It was Friday, and I hit the gym, same as usual.  I had two classes that day, both interesting to me, but likely not to most folks.  I had a late lunch planned with Tina, who's one of my best friends.  Outside of Evelyn, and maybe Katlyn, she was my best friend.  Tina was my best friend in the Deaf community.  I didn't like trying to put people in this ‘best friend' bucket.  I mean if I had to do it, Evelyn was my best friend.  She understood me and she and I spent the most time together.  We didn't have any secrets.  Tina was awesome, though.  She and I clicked on another level.  I actually worked hard to keep Tina and Evelyn separate, which kind of rubbed Evelyn the wrong way.  It wasn't that Tina didn't know about Evelyn, or that there'd been an issue the one time they'd met.  It was just nice to have a friend that had no part in the supernatural portion of my life.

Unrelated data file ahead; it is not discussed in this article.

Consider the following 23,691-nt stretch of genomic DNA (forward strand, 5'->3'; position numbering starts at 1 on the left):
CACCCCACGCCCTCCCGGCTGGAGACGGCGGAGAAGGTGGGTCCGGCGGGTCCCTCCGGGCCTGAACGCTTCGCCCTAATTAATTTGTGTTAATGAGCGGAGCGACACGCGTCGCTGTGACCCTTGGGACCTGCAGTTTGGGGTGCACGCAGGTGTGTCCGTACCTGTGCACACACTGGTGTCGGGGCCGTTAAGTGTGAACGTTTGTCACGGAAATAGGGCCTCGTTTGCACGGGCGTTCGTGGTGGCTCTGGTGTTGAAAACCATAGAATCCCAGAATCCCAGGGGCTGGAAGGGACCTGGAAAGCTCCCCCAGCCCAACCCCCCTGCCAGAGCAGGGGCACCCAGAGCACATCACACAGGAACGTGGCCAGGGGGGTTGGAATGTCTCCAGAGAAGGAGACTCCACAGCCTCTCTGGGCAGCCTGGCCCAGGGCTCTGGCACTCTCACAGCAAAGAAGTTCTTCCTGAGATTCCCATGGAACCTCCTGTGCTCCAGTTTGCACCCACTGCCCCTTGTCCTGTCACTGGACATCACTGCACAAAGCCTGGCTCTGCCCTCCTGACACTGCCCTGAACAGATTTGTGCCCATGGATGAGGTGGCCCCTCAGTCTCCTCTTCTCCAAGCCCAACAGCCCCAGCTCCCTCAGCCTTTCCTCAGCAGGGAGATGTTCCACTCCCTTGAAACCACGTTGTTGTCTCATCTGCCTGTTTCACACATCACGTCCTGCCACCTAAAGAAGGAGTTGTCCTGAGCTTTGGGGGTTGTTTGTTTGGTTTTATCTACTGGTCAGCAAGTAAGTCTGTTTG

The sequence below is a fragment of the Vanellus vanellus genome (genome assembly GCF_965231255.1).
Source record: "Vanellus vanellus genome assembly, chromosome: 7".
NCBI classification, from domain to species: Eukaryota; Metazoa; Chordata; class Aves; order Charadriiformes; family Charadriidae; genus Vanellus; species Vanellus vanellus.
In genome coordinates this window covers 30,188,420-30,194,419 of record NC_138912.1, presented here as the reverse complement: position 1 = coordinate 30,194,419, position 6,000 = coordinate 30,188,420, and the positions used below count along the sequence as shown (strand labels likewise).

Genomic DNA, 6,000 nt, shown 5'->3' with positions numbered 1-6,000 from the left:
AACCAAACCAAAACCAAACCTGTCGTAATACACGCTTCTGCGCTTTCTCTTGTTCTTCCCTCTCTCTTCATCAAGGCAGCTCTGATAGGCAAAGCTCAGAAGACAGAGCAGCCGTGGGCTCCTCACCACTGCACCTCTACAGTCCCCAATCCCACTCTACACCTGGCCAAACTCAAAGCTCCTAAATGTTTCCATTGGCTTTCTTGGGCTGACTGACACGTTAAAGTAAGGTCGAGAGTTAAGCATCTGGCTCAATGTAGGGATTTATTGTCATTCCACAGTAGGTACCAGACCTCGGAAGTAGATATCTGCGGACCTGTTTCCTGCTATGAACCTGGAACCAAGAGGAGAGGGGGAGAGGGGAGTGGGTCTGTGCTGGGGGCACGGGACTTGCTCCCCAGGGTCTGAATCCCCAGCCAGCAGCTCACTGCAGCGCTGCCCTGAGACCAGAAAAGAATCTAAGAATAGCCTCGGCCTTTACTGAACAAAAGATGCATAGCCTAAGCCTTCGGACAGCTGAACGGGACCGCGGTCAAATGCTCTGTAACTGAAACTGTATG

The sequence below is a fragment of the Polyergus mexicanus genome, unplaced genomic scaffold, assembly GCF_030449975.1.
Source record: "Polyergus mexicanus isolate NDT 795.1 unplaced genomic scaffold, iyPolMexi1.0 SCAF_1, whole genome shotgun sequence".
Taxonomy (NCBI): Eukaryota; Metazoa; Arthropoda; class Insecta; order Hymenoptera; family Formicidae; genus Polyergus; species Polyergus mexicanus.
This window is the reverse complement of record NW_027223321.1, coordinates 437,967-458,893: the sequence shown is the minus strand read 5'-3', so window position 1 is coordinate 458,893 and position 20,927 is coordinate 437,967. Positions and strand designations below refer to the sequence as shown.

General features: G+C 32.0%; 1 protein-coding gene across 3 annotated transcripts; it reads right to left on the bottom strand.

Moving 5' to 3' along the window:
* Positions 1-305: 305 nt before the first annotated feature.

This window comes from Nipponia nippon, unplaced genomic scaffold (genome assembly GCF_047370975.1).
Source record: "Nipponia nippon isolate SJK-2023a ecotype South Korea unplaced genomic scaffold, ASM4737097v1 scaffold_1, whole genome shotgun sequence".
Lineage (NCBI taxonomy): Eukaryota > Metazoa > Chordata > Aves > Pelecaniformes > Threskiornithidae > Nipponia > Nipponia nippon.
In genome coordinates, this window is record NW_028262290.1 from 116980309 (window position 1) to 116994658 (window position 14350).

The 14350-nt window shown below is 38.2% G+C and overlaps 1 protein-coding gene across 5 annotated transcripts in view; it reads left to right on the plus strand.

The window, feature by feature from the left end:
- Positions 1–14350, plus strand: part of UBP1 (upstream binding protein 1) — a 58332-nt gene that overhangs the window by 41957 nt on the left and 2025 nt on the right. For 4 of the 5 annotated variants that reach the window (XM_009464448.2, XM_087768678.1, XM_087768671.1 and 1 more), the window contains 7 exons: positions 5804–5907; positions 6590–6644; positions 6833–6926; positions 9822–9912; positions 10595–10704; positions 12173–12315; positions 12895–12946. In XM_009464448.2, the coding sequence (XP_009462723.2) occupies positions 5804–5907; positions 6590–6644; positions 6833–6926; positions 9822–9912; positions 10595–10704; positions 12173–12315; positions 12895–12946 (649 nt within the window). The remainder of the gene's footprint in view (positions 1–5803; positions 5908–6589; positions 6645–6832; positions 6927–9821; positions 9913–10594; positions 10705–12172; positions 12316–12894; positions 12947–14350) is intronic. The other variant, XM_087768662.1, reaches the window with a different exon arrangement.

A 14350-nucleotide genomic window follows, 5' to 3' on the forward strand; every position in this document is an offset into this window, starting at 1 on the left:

We met at a place that had a buffet that included multiple types of pizza and salad.  Pizza is the go-to food for the Deaf community, near as I can tell.  You can eat it with one hand and talk with the other.  It’s the perfect food.  Plus it’s pizza.  What’s not to like about pizza?  I got there before Tina, sending her a text that I’d arrived and had grabbed us a seat.  Our standard rule was that whoever arrived first texted the other one.  Within a few minutes, Tina arrived.